|   I1              +---+---------+
                          +------------------>|  Security   |-->...
                          +------------------>|  gateway    |
                          |   I1              +---+---+-----+
                          |                  HHIT |   /\
                          |   Register HHIT       v   |  Ok
   +----------------------+------------------>+-------------+
   |Client (from domain 2)|                   |  Domain 2   |
   |                      |    Secret keys    |  authority  |
   +----------------------+<------------------+-------+-----+

                                 Figure 2

   We outline the protocol interaction:

   o  Each end-host that belongs to some organization, or organizational
      unit, constructs its HIT (using the procedure described in RFC
      5201 [RFC5201]), and registers it in an offline manner in its
      organizational repository.  Depending on the application, the
      registration itself can involve authentication, e.g. using
      passwords, certificates, biometric information, passport, etc.
      Upon verification, domain authority generates set of one-time-
      passwords (the number of such passwords again depends on the



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      application needs), and for each secret s populates its database
      with the following records: HHIT = PRF(OID || HIT, s) Domain
      authority then returns list of secrets to client over secure
      channel (how this is achieved is out of scope).

   o  When a client wants to access the service that is behind security
      gateway, it chooses next unused one-time secret "unused secret"
      and constructs the HHIT as PRF(OID || HIT, "unused secret"), it
      also takes the current #epoch "now" and constructs
      ENC_HHIT_TIMESTAMP parameter as ENC(HHIT || "now", "unused
      secret").

   o  Every I1 packet then contains: sender's Host Identity Tag field as
      (OID || HHIT), also parameter ENC_HHIT_TIMESTAMP is added such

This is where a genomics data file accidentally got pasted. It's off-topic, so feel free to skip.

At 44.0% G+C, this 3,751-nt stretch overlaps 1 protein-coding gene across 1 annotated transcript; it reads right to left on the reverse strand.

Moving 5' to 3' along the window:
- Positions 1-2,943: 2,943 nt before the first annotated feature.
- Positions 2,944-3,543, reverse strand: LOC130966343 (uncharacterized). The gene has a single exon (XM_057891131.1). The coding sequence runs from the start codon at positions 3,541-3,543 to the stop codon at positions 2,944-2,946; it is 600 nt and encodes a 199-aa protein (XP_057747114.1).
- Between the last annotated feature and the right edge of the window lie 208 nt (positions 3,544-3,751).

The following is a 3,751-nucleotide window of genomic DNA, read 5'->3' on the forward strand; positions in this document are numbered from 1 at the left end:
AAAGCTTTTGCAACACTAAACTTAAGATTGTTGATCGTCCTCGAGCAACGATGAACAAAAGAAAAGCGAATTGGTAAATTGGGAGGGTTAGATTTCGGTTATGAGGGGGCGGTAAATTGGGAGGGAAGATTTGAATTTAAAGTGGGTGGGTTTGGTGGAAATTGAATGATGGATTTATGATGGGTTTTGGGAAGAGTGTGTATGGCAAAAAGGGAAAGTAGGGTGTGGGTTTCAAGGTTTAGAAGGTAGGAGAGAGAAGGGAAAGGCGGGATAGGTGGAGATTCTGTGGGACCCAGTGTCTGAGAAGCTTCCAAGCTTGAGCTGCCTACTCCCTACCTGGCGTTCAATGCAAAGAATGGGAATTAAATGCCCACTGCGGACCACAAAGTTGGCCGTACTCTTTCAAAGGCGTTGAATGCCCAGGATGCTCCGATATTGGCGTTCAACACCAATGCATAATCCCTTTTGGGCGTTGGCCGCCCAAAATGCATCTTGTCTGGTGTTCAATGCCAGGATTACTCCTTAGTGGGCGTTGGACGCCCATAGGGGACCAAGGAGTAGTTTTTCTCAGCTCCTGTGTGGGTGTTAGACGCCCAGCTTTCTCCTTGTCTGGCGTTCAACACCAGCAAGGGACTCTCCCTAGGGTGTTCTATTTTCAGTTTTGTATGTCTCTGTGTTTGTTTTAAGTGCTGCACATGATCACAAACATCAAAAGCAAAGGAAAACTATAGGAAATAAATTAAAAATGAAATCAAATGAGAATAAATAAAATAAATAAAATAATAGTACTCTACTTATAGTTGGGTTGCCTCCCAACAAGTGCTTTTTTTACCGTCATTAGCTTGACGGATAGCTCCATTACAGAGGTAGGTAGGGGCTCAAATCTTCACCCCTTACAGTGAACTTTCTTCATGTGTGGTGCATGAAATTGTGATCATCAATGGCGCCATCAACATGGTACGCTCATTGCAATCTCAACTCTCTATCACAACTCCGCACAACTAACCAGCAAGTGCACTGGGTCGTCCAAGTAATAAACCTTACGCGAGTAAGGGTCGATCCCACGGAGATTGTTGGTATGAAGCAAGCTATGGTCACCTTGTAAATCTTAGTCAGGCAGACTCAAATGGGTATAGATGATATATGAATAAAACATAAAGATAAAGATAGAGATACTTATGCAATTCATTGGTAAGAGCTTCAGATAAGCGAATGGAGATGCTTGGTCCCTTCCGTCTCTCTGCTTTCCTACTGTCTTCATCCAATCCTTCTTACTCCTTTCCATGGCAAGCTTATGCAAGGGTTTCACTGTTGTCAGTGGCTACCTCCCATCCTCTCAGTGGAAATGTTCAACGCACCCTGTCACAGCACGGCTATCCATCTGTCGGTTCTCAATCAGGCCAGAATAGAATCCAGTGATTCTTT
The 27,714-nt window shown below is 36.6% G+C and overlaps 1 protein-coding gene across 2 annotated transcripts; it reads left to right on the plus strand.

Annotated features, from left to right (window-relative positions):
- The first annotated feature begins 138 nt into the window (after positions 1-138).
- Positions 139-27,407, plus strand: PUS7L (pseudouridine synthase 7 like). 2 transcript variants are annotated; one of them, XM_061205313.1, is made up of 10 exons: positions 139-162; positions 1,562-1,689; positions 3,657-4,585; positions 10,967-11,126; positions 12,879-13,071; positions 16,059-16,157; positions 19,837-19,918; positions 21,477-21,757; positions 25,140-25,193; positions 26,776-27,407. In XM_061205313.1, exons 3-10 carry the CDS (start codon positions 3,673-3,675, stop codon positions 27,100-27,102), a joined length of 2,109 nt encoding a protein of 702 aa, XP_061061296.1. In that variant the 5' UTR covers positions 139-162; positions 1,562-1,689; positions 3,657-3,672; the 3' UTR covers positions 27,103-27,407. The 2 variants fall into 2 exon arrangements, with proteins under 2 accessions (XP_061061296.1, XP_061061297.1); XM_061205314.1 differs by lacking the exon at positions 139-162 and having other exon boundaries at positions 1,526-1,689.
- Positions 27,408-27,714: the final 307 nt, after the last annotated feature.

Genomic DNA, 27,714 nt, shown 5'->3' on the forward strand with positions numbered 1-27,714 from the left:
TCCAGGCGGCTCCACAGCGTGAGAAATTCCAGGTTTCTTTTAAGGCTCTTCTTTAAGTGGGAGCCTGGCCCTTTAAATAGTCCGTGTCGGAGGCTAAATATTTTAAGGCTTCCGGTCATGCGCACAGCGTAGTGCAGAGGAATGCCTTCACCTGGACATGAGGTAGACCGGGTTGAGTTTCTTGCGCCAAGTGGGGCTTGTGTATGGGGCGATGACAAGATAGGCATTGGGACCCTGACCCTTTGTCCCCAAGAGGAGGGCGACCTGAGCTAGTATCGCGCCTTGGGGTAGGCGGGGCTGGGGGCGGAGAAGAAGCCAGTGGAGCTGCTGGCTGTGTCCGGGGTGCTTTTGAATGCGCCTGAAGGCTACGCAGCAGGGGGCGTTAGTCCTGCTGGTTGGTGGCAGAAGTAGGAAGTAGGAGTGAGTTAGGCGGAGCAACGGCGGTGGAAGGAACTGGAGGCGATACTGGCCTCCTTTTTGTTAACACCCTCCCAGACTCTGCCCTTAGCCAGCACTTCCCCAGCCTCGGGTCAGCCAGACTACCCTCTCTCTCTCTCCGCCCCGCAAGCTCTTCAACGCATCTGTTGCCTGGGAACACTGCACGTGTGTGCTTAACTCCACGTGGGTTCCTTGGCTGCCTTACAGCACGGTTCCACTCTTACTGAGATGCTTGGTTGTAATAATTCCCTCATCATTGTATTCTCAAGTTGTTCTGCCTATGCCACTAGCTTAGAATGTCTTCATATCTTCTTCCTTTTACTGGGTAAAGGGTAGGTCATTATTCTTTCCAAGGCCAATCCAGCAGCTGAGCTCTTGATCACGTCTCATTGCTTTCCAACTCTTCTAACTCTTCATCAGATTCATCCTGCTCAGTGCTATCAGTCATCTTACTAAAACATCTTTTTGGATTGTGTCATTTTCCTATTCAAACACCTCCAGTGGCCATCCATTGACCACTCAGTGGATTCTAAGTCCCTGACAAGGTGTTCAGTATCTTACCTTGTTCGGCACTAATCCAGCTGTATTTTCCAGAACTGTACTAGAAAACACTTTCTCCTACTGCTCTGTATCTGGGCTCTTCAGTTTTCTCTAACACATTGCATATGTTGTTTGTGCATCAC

that domain authority can verify the freshness of HHIT.

   o  When security gateway receives such I1 packet, it will look-up the
      domain authority using OID found in the sender's Host Identity
      Tag, and submit OID, HHIT, and ENC_HHIT_TIMESTAMP to corresponding
      domain authority.  Security gateway will buffer I1 until it will
      receive (positive or negative) response from corresponding domain
      authority.

   o  Last, when domain authority receives OID, HHIT, and
      ENC_HHIT_TIMESTAMP for verification it looks up for the proper
      secret using HHIT as index.  If the record was not found, the
      domain authority immediately responds to a gateway that
      information is not valid.  Else, domain authority attempts to
      decrypt ENC_HHIT_TIMESTAMP field to find #epoch.  It also
      retrieves the last registered I1 timestamp (if any) -- "#epoch
      last".  To mitigate possible replays, for every received I1 packet
      domain authority should check the timestamp found in
      ENC_HHIT_TIMESTAMP, and the timestamp of previously seen I1 packet
      for the same source.  Optimally, timestamp found in received I1
      packet should be grater then the last registered timestamp, i.e.,
      the timestamps for the same source should be monotonically
      increasing #epoch > "#epoch last".  However, consecutive I1s can
      be reordered, i.e., #epoch < "#epoch last".  In this case if
      "#epoch last" - #epoch > Delta, the HHIT will be considered as